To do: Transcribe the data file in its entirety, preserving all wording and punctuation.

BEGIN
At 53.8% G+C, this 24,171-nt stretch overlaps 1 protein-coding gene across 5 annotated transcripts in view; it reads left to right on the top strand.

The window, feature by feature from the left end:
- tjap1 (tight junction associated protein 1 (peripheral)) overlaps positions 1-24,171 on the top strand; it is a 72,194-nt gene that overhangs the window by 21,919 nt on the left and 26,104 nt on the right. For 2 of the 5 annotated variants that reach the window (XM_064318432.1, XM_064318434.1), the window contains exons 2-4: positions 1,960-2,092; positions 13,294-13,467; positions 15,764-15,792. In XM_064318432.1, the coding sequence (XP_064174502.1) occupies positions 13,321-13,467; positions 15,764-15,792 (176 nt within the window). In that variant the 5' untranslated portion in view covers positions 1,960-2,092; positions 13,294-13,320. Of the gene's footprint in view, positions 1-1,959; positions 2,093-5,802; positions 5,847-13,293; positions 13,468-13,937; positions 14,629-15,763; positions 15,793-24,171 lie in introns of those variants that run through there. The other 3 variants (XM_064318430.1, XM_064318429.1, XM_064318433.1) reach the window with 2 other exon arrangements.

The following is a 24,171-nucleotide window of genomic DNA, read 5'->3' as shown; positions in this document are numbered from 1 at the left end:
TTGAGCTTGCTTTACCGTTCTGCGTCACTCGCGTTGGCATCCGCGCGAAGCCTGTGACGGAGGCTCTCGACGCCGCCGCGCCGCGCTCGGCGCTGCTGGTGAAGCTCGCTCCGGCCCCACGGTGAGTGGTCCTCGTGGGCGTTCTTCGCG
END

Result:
At 53.8% G+C, this 24,171-nt stretch overlaps 1 protein-coding gene across 5 annotated transcripts in view; it reads left to right on the top strand.

The window, feature by feature from the left end:
- tjap1 (tight junction associated protein 1 (peripheral)) overlaps positions 1-24,171 on the top strand; it is a 72,194-nt gene that overhangs the window by 21,919 nt on the left and 26,104 nt on the right. For 2 of the 5 annotated variants that reach the window (XM_064318432.1, XM_064318434.1), the window contains exons 2-4: positions 1,960-2,092; positions 13,294-13,467; positions 15,764-15,792. In XM_064318432.1, the coding sequence (XP_064174502.1) occupies positions 13,321-13,467; positions 15,764-15,792 (176 nt within the window). In that variant the 5' untranslated portion in view covers positions 1,960-2,092; positions 13,294-13,320. Of the gene's footprint in view, positions 1-1,959; positions 2,093-5,802; positions 5,847-13,293; positions 13,468-13,937; positions 14,629-15,763; positions 15,793-24,171 lie in introns of those variants that run through there. The other 3 variants (XM_064318430.1, XM_064318429.1, XM_064318433.1) reach the window with 2 other exon arrangements.

The following is a 24,171-nucleotide window of genomic DNA, read 5'->3' as shown; positions in this document are numbered from 1 at the left end:
TTGAGCTTGCTTTACCGTTCTGCGTCACTCGCGTTGGCATCCGCGCGAAGCCTGTGACGGAGGCTCTCGACGCCGCCGCGCCGCGCTCGGCGCTGCTGGTGAAGCTCGCTCCGGCCCCACGGTGAGTGGTCCTCGTGGGCGTTCTTCGCG